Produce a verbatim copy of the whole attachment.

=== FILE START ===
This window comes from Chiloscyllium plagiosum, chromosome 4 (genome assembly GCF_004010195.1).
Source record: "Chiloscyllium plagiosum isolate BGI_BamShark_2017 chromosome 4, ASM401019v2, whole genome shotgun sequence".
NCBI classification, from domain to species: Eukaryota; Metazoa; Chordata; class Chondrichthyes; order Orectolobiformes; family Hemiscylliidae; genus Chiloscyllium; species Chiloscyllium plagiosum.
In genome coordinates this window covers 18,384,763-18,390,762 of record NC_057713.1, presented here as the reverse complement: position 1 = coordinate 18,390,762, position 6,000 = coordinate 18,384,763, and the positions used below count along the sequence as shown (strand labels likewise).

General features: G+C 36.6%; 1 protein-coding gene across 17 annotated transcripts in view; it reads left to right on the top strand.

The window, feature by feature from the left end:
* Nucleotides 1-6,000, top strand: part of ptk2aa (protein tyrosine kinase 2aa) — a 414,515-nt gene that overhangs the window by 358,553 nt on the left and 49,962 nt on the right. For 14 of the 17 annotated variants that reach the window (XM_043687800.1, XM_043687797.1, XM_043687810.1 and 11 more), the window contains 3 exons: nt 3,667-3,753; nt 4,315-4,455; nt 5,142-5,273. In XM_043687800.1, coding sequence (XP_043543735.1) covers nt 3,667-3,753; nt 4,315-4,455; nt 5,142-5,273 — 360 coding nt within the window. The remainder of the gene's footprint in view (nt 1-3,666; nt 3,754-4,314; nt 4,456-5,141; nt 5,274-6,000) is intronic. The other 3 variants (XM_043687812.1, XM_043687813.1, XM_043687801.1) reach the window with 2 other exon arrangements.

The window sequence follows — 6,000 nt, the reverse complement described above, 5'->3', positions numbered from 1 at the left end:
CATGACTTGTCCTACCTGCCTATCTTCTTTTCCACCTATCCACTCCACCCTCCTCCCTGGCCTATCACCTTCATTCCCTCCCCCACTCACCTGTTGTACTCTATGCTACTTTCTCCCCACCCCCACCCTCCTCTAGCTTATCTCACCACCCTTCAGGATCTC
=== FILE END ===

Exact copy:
This window comes from Chiloscyllium plagiosum, chromosome 4 (genome assembly GCF_004010195.1).
Source record: "Chiloscyllium plagiosum isolate BGI_BamShark_2017 chromosome 4, ASM401019v2, whole genome shotgun sequence".
NCBI classification, from domain to species: Eukaryota; Metazoa; Chordata; class Chondrichthyes; order Orectolobiformes; family Hemiscylliidae; genus Chiloscyllium; species Chiloscyllium plagiosum.
In genome coordinates this window covers 18,384,763-18,390,762 of record NC_057713.1, presented here as the reverse complement: position 1 = coordinate 18,390,762, position 6,000 = coordinate 18,384,763, and the positions used below count along the sequence as shown (strand labels likewise).

General features: G+C 36.6%; 1 protein-coding gene across 17 annotated transcripts in view; it reads left to right on the top strand.

The window, feature by feature from the left end:
* Nucleotides 1-6,000, top strand: part of ptk2aa (protein tyrosine kinase 2aa) — a 414,515-nt gene that overhangs the window by 358,553 nt on the left and 49,962 nt on the right. For 14 of the 17 annotated variants that reach the window (XM_043687800.1, XM_043687797.1, XM_043687810.1 and 11 more), the window contains 3 exons: nt 3,667-3,753; nt 4,315-4,455; nt 5,142-5,273. In XM_043687800.1, coding sequence (XP_043543735.1) covers nt 3,667-3,753; nt 4,315-4,455; nt 5,142-5,273 — 360 coding nt within the window. The remainder of the gene's footprint in view (nt 1-3,666; nt 3,754-4,314; nt 4,456-5,141; nt 5,274-6,000) is intronic. The other 3 variants (XM_043687812.1, XM_043687813.1, XM_043687801.1) reach the window with 2 other exon arrangements.

The window sequence follows — 6,000 nt, the reverse complement described above, 5'->3', positions numbered from 1 at the left end:
CATGACTTGTCCTACCTGCCTATCTTCTTTTCCACCTATCCACTCCACCCTCCTCCCTGGCCTATCACCTTCATTCCCTCCCCCACTCACCTGTTGTACTCTATGCTACTTTCTCCCCACCCCCACCCTCCTCTAGCTTATCTCACCACCCTTCAGGATCTC